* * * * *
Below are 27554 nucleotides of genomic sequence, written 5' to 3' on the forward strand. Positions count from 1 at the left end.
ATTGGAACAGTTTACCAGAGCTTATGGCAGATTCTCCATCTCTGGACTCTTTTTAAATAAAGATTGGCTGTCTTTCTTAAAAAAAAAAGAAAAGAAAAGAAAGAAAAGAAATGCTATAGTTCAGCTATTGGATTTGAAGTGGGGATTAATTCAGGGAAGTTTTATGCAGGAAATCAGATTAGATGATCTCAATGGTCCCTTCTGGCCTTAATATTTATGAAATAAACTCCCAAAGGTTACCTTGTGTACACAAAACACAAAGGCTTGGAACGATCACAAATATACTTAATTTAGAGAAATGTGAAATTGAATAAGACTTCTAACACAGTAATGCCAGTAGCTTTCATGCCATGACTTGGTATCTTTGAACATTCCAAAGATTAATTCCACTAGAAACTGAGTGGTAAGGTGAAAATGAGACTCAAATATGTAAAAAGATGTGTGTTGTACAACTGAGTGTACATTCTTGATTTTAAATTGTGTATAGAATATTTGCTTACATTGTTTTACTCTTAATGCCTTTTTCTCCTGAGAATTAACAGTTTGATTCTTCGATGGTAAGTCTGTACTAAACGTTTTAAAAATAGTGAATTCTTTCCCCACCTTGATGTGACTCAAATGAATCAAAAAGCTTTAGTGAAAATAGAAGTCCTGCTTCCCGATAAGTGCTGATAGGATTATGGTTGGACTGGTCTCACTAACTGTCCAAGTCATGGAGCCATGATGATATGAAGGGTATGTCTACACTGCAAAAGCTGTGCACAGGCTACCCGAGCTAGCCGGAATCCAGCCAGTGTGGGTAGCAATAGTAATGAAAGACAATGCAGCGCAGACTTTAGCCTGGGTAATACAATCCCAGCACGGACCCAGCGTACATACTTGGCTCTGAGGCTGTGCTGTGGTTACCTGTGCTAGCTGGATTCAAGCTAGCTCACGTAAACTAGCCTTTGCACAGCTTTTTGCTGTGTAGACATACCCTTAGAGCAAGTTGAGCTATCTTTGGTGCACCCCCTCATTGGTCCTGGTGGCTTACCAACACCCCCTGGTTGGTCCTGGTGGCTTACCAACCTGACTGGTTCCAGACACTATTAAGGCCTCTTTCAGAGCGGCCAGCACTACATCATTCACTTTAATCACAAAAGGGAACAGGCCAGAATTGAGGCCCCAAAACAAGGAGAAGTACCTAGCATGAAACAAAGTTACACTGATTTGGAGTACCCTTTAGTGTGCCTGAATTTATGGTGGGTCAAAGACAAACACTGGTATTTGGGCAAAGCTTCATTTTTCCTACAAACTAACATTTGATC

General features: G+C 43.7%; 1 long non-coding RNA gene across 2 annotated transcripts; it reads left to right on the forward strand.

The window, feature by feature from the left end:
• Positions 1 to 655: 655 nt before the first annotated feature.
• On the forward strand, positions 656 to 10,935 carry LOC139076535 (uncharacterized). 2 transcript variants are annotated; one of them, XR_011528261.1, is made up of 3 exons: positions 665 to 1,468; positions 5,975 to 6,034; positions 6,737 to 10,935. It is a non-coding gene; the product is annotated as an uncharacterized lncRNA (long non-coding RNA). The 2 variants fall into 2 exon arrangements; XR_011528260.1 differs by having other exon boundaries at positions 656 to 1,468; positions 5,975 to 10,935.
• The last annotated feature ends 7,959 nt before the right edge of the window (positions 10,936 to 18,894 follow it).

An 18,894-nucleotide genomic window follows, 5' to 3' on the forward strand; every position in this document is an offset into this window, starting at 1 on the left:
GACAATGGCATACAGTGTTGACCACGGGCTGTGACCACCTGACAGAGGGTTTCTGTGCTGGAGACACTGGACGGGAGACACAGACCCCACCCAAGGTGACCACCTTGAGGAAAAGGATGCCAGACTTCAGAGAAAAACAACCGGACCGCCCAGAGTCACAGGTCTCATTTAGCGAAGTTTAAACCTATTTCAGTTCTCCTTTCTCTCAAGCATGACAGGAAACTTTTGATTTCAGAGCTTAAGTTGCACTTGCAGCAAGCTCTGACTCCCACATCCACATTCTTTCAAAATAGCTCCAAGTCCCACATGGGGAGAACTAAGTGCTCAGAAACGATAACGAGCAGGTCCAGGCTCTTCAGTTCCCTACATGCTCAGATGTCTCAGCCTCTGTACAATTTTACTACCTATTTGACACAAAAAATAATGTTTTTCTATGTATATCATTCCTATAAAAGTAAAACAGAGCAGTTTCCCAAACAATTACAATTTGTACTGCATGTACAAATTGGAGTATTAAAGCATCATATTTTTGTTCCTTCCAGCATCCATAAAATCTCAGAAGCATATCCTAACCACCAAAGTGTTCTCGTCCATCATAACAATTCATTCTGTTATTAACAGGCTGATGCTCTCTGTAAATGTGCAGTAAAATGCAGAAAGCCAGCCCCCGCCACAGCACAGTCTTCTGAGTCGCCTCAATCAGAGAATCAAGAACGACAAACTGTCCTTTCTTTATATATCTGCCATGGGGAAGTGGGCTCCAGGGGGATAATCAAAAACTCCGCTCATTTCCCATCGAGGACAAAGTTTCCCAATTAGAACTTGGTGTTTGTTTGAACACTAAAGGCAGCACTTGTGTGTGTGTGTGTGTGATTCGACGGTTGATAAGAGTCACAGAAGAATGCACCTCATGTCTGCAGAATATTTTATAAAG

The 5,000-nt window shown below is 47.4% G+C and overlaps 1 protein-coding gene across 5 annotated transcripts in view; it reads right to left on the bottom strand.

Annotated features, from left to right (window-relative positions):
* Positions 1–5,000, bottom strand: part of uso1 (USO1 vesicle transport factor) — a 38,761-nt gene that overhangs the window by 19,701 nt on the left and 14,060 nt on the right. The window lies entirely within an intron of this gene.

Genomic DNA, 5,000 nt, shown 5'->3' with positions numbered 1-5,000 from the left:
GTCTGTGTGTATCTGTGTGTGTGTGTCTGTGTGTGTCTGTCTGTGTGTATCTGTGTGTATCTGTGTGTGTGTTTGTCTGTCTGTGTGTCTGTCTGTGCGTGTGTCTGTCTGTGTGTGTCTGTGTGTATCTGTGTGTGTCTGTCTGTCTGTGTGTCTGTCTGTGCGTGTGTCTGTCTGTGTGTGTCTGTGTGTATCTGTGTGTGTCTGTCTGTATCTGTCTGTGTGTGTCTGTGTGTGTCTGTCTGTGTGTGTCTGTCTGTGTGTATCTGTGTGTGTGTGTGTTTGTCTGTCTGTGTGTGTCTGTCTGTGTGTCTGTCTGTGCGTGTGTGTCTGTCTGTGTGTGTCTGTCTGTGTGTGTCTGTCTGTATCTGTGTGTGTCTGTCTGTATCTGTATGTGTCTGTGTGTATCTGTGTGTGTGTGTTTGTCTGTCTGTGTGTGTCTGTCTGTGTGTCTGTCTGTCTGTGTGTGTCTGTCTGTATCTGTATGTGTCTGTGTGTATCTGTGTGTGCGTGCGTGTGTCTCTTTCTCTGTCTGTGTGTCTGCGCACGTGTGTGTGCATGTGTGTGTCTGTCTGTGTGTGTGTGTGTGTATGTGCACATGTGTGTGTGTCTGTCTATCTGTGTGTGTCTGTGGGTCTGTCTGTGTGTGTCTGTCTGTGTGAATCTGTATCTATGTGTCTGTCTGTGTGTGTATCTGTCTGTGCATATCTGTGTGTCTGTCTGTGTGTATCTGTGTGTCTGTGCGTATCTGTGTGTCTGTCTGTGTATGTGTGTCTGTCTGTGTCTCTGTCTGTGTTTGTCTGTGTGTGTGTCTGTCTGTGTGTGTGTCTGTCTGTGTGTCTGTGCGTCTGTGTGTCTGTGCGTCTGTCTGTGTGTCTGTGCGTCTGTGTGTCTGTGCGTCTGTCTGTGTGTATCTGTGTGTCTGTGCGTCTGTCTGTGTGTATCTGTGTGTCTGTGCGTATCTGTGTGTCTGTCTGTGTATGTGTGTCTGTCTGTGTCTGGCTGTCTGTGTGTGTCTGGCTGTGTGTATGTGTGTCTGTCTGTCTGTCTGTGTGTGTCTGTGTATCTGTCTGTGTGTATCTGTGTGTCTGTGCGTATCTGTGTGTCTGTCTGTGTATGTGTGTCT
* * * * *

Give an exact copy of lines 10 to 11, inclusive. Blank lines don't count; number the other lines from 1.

The 5,000-nt window shown below is 47.4% G+C and overlaps 1 protein-coding gene across 5 annotated transcripts in view; it reads right to left on the bottom strand.

Annotated features, from left to right (window-relative positions):